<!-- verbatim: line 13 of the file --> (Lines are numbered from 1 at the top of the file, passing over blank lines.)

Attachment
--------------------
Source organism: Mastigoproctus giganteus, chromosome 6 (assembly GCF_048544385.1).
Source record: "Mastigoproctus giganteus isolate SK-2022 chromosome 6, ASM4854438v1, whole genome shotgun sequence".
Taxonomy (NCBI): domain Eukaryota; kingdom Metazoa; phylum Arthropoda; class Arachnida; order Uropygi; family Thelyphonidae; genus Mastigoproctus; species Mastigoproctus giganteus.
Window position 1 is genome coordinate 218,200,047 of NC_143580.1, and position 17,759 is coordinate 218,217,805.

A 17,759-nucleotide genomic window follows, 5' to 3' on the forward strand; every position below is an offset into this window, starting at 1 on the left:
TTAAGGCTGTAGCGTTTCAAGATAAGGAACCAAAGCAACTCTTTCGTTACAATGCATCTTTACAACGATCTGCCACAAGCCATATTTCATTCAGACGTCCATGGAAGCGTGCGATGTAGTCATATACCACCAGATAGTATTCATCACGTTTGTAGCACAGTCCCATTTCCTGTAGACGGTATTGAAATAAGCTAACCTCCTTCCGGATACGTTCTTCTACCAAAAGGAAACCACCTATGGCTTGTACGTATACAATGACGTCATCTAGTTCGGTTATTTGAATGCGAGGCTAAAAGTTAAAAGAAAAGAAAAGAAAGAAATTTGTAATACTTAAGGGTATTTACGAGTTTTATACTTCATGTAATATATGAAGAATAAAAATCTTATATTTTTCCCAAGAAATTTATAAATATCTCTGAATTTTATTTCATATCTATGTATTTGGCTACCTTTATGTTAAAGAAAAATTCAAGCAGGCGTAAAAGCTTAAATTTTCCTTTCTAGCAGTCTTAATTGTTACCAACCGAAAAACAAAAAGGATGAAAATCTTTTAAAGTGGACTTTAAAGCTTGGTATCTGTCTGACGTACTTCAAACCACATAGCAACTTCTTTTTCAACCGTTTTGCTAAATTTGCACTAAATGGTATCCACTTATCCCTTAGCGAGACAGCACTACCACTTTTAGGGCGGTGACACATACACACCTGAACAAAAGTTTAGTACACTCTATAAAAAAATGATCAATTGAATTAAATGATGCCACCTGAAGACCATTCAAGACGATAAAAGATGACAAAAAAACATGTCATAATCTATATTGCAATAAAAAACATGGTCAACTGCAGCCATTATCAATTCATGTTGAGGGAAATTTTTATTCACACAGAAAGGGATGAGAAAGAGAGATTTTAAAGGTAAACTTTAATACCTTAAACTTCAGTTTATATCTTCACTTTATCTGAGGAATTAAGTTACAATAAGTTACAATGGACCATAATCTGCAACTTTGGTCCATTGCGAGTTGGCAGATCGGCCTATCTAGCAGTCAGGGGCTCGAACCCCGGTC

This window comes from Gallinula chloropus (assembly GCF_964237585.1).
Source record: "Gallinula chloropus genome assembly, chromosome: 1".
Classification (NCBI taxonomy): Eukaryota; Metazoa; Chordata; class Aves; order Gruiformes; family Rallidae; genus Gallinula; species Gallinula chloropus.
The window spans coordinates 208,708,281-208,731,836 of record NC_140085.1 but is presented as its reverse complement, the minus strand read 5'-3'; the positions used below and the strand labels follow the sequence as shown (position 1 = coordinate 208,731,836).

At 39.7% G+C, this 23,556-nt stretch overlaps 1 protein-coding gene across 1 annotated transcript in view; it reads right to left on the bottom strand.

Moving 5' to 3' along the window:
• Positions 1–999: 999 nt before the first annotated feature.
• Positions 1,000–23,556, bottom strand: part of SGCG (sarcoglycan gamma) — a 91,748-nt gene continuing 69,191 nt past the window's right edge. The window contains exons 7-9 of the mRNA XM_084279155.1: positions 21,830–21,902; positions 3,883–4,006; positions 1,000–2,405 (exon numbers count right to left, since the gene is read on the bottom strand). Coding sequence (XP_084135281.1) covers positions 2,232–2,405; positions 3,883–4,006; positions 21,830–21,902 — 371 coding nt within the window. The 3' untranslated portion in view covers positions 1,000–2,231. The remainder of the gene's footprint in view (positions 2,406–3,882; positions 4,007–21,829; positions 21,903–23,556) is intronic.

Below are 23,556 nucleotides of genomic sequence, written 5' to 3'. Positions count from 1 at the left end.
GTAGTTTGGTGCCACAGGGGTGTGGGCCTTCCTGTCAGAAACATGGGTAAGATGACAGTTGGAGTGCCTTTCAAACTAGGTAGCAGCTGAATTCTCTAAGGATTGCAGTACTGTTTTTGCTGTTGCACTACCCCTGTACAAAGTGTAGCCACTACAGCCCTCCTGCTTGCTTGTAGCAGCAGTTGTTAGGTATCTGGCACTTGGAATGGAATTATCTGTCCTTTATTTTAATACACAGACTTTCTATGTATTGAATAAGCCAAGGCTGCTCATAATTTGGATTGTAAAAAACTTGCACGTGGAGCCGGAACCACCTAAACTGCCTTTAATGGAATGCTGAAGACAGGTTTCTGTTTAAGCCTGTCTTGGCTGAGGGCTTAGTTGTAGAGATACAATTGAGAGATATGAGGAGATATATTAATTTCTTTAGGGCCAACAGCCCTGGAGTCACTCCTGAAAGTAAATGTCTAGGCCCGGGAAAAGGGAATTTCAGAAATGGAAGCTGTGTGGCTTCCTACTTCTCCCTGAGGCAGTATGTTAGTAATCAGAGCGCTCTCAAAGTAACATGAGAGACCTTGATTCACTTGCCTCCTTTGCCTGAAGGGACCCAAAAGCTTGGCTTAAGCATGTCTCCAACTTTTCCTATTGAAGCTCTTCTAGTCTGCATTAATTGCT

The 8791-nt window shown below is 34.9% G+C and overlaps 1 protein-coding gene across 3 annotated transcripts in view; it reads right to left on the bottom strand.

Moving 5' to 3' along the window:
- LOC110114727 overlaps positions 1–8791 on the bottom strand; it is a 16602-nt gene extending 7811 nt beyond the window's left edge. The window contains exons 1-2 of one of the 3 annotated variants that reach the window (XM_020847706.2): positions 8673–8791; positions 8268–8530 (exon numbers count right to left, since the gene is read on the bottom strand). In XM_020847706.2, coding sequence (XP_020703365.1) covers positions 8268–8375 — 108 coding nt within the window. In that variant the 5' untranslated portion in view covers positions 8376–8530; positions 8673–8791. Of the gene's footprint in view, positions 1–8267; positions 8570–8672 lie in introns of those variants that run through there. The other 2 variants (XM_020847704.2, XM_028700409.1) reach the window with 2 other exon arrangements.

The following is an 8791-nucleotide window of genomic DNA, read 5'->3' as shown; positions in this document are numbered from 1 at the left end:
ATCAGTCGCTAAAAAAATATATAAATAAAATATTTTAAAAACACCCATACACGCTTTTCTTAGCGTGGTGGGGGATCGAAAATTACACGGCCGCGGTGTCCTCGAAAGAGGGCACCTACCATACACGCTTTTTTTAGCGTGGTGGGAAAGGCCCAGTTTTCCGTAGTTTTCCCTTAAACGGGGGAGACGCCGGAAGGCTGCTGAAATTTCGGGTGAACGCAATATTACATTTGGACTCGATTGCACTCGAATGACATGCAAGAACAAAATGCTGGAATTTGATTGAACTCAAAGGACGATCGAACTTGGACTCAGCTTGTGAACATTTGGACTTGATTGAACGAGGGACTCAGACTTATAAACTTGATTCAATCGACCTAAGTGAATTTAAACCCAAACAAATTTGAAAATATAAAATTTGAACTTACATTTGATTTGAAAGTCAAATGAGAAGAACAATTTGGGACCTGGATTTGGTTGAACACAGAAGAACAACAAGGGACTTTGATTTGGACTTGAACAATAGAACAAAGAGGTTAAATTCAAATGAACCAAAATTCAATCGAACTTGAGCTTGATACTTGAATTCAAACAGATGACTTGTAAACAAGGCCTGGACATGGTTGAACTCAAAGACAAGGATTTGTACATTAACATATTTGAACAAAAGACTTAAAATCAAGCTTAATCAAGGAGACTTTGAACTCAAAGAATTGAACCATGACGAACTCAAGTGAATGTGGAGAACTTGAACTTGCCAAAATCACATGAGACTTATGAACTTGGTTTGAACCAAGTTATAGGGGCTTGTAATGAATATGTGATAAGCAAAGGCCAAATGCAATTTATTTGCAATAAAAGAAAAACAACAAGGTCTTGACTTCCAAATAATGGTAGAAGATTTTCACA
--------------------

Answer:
• Positions 1–999: 999 nt before the first annotated feature.